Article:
“To bring about a new type of urbanization, household registration system reform must take the path of emphasizing market rules,” Professor Hu Biliang pointed out. “Through reform, the current household registration system is expected to attract more people to small cities, and thus the household registration controls in small and medium-sized cities are being lifted first. On the other hand, at the same time, the development of large cities is being encouraged, which results in people moving towards the large cities. Therefore, the final result might be conflicting and contradictory with the goal.” Professor Hu Biliang proposed that the restrictions of administrative policy on the flow of the labor force should gradually change. He added that controls on the household registration system should be completely lifted and market rules and price signals should be allowed to determine the movement of population. While comparing the administrative mechanisms of globalized metropolises, he mentioned: “The household registration system should be determined by the free market. For example, many people want to come to New York or London in search of opportunities, but whether or not you have the ability to come here and find work, earn money, and rent an apartment should be the factors that determine if you can stay in this city.”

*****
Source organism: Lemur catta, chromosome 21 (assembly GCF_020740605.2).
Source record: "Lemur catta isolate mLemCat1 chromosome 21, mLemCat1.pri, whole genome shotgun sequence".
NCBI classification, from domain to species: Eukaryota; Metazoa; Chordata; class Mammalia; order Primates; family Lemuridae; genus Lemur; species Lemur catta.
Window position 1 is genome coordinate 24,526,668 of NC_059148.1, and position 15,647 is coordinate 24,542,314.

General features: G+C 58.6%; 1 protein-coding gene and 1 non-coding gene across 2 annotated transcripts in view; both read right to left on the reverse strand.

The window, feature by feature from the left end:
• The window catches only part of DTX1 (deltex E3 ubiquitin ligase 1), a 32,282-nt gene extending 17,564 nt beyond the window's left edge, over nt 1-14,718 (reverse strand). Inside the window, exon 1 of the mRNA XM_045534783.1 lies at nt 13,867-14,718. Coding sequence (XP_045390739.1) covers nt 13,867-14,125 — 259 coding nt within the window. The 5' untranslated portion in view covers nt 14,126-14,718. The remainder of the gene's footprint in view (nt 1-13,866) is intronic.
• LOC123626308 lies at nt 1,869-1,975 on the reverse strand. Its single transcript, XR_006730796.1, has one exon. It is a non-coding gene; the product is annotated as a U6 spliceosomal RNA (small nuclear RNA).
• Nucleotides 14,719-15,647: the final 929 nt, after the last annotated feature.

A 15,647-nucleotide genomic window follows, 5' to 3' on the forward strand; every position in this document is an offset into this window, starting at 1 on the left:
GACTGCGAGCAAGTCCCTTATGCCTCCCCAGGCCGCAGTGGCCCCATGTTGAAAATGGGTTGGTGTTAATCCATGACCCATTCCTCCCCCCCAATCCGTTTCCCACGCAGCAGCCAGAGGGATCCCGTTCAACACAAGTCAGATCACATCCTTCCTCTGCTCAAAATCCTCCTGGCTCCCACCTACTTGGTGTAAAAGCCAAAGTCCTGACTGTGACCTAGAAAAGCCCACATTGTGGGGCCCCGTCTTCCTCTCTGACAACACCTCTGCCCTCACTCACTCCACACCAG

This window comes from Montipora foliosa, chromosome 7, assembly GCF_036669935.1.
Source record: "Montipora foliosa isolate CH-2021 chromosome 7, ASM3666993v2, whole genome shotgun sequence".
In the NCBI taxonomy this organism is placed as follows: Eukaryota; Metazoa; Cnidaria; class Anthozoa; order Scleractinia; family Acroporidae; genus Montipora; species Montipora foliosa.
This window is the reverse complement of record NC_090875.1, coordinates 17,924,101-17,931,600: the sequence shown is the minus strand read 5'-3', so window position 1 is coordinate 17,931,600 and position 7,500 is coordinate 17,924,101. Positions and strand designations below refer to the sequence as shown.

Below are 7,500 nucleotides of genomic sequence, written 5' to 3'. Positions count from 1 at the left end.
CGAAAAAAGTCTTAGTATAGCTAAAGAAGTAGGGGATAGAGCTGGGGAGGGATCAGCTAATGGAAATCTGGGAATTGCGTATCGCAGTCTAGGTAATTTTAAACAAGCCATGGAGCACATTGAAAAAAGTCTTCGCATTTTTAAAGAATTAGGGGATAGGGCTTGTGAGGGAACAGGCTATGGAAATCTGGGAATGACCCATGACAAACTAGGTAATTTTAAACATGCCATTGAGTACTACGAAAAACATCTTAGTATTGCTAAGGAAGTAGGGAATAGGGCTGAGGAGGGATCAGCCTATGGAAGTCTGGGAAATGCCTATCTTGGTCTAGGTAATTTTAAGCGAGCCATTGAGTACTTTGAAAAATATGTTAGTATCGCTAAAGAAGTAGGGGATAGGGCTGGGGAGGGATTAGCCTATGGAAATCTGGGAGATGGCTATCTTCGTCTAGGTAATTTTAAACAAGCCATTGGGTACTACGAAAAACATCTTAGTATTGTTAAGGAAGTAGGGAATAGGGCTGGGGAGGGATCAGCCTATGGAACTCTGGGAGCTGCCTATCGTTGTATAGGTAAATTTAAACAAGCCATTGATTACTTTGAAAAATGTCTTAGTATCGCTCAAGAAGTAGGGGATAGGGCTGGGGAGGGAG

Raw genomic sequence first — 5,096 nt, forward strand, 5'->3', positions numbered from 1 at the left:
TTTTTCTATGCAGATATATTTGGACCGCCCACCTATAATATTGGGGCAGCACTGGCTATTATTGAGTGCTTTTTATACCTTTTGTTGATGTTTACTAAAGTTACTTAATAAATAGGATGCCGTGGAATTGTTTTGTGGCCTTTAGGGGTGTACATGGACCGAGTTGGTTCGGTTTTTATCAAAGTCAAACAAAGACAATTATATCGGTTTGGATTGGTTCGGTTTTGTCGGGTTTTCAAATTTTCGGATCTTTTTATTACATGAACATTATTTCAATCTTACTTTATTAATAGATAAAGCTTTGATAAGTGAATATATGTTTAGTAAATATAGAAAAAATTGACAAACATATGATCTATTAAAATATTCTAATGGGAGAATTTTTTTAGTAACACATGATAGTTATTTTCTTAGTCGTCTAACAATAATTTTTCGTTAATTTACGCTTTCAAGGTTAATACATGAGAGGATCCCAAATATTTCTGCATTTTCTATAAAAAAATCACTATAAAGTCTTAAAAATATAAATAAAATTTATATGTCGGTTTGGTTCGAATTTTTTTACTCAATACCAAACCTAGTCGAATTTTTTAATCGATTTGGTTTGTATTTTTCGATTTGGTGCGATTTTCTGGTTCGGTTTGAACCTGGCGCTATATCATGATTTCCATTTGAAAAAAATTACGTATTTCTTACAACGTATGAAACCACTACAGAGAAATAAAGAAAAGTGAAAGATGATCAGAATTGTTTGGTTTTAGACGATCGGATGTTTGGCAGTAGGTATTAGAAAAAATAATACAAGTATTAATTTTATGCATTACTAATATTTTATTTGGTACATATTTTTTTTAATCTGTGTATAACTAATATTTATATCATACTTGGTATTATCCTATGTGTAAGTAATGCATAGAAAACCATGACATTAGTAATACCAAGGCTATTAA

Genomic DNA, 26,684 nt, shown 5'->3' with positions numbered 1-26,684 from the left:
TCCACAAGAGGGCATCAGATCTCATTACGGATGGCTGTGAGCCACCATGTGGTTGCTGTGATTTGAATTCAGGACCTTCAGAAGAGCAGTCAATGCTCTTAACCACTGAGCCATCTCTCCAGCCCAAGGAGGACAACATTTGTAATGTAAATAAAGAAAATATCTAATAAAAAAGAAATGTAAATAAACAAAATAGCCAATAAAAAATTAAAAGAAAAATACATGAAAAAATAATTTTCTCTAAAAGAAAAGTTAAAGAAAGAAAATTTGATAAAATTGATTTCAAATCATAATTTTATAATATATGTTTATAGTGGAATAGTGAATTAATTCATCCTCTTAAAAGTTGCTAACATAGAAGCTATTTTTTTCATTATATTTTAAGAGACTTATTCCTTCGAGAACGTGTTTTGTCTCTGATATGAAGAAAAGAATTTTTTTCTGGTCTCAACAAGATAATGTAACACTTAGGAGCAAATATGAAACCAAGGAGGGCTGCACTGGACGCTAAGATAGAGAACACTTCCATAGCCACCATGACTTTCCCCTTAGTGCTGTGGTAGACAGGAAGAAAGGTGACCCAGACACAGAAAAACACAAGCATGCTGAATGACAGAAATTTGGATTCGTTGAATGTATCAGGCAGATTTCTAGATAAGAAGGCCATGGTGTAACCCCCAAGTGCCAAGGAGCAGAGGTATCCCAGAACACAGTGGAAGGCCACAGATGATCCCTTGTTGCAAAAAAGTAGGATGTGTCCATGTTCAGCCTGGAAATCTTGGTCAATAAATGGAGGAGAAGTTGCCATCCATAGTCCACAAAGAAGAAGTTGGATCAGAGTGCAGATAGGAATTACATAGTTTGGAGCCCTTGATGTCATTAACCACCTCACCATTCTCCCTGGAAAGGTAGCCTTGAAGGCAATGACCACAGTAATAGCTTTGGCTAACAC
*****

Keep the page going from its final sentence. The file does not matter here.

Old Ways of Thinking Spur the Creation of “Ghost Cities”